Thousands of Western New York homeowners are opening their mailboxes to some sobering news–property reassessments, which will generally lead to higher property taxes.
Despite property values going through the roof, New York has a firewall to prevent local governments from turning those higher valuations into tax windfalls. Tax levies are supposed to be capped at two-percent, although within that cap, there are going to be winners and losers.
Grand Island homeowner Melissa Hall got her bad news this week, “I opened my letter and to my shock it was raised almost double on my assessment.”
Hall and her husband Kevin are among hundreds of homeowners in Grand Island upset over their new assessments. She immediately contacted her realtor, Erika French, who suspects the values of some older homes are being compared to new builds or remodeled homes.
“When you actually do a market analysis, which is what I do, or comparison,” said French, “you have to compare apples to apples. You cannot be comparing a brand new home to an existing home.”
In the 9 years the Halls have owned their home, and the lot next door, this will be their third time challenging their assessment. The two previous challenges did reduce their valuations to a “more reasonable” appraisal.
“We bought what we could afford to live in. So when they go and give us an unfair estimate and then possibly raise our taxes to an unaffordable amount that is upsetting.”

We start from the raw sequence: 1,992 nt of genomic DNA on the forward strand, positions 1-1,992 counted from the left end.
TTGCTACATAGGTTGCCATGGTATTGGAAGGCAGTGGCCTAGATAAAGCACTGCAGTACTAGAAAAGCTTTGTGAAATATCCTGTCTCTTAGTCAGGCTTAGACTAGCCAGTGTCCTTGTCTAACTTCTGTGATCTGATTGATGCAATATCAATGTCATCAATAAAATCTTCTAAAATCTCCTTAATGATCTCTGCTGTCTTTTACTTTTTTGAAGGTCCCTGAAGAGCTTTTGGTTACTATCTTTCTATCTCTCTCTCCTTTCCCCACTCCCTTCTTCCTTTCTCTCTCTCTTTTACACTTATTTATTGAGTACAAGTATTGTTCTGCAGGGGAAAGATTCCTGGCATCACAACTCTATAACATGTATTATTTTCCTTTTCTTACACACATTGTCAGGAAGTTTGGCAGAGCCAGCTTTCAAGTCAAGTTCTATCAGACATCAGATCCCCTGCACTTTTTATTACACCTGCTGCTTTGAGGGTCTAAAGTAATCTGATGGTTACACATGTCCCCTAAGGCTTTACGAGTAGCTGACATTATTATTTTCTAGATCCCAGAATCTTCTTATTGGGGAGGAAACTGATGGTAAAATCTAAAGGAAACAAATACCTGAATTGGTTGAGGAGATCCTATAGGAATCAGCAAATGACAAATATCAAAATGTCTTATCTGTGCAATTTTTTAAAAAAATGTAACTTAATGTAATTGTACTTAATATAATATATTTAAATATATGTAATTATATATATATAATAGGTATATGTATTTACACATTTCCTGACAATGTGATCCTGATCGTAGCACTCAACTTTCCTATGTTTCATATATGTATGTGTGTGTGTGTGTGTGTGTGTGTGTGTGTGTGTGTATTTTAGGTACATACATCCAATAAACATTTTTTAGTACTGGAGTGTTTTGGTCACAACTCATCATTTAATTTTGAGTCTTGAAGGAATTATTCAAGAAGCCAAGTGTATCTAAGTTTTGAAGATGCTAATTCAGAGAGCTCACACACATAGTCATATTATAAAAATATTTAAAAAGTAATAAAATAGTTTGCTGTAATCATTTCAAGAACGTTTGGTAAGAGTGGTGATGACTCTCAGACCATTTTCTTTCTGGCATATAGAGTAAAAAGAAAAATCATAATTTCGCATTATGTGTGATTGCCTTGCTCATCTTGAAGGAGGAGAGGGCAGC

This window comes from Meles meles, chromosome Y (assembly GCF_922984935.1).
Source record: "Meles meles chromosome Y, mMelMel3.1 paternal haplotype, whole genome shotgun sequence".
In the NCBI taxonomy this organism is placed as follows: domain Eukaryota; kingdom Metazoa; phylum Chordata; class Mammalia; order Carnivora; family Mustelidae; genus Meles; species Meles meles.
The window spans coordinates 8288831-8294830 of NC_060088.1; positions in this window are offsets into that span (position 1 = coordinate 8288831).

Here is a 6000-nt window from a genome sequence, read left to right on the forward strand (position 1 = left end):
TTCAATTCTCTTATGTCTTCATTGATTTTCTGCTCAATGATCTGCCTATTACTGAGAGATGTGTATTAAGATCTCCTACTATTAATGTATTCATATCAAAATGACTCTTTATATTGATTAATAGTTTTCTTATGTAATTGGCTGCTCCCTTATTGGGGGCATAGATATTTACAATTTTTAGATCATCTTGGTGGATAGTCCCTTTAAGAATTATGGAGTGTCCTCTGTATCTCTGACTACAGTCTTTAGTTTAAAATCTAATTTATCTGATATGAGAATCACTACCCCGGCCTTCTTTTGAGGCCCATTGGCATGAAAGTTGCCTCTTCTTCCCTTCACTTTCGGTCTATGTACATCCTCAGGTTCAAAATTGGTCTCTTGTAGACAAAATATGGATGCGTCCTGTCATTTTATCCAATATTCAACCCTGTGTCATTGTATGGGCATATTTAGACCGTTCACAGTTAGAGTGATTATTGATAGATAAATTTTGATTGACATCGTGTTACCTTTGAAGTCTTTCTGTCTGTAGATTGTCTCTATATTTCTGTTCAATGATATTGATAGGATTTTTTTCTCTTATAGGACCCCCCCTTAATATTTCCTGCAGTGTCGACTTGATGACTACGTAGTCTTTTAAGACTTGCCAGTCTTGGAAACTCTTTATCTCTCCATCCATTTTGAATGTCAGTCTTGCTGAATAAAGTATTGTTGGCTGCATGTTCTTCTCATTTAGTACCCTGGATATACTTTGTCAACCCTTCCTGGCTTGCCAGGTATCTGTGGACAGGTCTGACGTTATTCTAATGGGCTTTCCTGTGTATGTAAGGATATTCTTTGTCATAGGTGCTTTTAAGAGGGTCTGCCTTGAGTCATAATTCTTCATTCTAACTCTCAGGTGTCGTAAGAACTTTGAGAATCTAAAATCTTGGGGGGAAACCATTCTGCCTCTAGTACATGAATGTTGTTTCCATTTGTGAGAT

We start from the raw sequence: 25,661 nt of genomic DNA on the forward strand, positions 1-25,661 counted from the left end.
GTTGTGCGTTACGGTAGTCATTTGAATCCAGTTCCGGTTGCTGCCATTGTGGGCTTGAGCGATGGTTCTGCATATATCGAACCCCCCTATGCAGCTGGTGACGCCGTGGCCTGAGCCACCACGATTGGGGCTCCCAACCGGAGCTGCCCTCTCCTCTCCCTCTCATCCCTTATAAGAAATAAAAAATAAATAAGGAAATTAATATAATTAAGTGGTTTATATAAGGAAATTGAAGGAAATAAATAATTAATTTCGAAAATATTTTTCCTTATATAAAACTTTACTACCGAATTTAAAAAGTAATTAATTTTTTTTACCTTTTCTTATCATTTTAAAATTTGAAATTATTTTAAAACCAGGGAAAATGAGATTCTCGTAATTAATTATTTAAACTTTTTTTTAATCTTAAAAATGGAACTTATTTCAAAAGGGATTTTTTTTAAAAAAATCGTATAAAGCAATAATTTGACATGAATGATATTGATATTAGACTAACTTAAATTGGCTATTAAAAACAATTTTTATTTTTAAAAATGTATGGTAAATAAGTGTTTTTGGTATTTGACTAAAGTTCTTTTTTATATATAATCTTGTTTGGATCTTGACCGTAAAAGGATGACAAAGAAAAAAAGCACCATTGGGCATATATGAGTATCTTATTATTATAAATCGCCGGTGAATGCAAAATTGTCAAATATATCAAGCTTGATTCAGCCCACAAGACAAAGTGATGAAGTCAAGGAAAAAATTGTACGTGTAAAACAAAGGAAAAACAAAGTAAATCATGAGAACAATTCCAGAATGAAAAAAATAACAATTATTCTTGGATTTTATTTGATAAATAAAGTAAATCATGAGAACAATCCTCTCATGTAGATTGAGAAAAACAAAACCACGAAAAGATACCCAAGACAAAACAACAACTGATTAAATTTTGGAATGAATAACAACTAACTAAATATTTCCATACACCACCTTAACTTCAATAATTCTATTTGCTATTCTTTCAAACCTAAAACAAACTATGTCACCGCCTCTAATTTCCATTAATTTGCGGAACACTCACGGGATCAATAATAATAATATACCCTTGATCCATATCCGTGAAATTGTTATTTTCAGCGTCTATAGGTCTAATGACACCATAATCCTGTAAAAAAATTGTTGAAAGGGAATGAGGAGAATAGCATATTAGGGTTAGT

David Marrano is the assessor for Amherst and the City of Tonawanda, and said theoretically, each homeowner is supposed to pay their fair share of the overall tax levy, and the key to a successful challenge is finding what comparable homes are selling for.
But he does not determine the tax levy, “At the end of the day, your local assessor has nothing to do with the taxes. Those are determined by the levy that the town board, the school board, the village board, the county leg put out there.”
Erika French, a realtor with WNY Metro Roberts advised Melissa Hall as she and her husband prepare their next assessment challenge.
“There is no way that this is a $350,000 house, unfortunately. If it was I would tell her to sell it right away.”
Dave Marrano points out, the professional appraiser basically does a drive-by assessment, so homeowners who believe the property is over appraised have to take a counter intuitive approach and list the deficiencies that would devalue their property.
Posted by WIVB-TV